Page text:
Schwartz also recalled that, years after the limo licensing deal, Trump wrote a letter of recommendation on behalf of his son, who was seeking admission to the University of Pennsylvania’s Wharton business school, Trump’s alma mater. “I had asked him casually and he said, ‘No problem,’” Schwartz said. Later, in connection with a Florida business deal, Schwartz said he asked Trump if he could “use his name as a testimonial.” Trump granted permission, Schwartz said, telling him, “Jack, my pleasure.”

“He’s a loudmouth, but so is everyone else,” Schwartz said of the Republican presidential candidate.

* * *

FBI records show that as production was beginning on the Trump limousines in early-1988, agents were discussing Staluppi with Colombo captain Gregory Scarpa, a top echelon informant who for years had been providing federal investigators with an unparalleled view inside the Colombo family and other Mafia outfits.

During a May 1988 conversation with his FBI handler, Scarpa “confirmed” that Staluppi and a second man “are members of the Colombo LCN family,” according to an FBI memo. “LCN” is the acronym for La Cosa Nostra.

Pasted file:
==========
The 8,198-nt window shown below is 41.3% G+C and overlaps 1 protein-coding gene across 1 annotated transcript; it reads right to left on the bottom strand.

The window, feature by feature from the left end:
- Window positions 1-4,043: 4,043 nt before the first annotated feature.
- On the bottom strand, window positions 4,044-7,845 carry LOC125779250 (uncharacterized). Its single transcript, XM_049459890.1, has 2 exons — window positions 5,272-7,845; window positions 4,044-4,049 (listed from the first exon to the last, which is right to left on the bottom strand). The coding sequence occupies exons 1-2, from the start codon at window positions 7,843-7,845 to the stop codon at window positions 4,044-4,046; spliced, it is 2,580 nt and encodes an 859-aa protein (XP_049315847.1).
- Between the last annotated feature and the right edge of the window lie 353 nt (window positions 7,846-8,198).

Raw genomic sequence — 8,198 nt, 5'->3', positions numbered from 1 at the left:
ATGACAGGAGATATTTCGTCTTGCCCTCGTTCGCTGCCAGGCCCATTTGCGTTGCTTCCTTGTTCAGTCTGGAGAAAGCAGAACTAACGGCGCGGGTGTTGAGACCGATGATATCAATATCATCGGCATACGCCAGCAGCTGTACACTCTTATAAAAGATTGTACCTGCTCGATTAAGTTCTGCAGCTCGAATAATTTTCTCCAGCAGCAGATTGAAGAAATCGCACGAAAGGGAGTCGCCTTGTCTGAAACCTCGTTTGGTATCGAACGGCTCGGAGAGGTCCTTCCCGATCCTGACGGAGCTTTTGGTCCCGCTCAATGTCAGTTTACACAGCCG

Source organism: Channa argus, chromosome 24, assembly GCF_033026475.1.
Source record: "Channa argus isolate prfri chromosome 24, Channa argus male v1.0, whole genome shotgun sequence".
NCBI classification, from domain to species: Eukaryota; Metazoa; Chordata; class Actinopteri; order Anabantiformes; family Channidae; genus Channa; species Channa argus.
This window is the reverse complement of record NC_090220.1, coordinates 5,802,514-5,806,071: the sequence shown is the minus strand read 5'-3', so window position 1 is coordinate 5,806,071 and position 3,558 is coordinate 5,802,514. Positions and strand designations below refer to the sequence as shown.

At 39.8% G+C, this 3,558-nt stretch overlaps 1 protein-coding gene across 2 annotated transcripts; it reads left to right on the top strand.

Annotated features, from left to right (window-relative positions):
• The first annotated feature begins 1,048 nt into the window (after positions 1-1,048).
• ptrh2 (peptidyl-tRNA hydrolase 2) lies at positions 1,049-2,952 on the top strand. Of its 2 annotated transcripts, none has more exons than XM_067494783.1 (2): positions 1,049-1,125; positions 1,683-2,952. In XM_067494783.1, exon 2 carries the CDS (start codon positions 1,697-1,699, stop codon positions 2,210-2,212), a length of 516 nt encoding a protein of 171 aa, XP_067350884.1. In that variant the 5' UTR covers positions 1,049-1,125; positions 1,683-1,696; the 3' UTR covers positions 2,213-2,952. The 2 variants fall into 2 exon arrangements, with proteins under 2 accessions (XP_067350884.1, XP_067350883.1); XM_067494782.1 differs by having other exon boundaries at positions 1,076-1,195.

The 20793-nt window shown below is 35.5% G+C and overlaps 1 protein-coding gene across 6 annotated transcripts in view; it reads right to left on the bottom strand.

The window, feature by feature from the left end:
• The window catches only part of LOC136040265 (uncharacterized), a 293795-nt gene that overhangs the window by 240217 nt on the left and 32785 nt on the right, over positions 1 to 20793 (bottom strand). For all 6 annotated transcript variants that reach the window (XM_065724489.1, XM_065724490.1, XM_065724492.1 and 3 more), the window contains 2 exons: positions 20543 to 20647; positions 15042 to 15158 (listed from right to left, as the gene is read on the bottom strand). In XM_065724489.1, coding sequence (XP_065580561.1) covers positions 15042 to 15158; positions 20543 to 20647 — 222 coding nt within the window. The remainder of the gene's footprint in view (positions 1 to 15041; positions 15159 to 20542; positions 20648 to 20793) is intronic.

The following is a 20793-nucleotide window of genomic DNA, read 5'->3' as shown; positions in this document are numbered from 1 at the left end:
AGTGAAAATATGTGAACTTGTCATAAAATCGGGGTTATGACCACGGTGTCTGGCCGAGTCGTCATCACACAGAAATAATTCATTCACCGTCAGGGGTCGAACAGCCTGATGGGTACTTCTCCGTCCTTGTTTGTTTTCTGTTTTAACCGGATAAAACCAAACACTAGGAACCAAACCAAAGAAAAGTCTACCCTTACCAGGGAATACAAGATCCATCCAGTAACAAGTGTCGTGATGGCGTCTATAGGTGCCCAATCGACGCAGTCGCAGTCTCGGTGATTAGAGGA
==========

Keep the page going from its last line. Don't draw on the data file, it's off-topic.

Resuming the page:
Four months later, in September 1988, Scarpa was again reporting on Staluppi, this time prompted by a 2800-word story on the auto dealer that appeared in the September 15 issue of Newsday.

The glowing profile focused on Staluppi’s lucrative auto dealerships and his extravagant lifestyle, which included ownership of Cigarette boats, jet airplanes, helicopters, a succession of mega yachts (which he named after James Bond movies like “Moonraker” and “For Your Eyes Only”), and homes in Long Island, Palm Beach, and upstate New York. While the newspaper profile of the “speed freak” Staluppi included no mention of his criminal past, his Mafia ties, or his work with Trump, it did note that Staluppi was planning a hunting trip to British Columbia, where he hoped to kill a grizzly bear.

As detailed in an FBI memo, Scarpa (seen above) reported that the Newsday piece described Staluppi as a “man to be taken seriously.” Scarpa--whom the FBI described as one of the “most valuable organized crime sources operated” by the bureau’s New York office--said that, “the article was very favorable which amused many Colombo members.”  

Scarpa told his handler that, “Staluppi was brought into the family because of his legitimate enterprises.”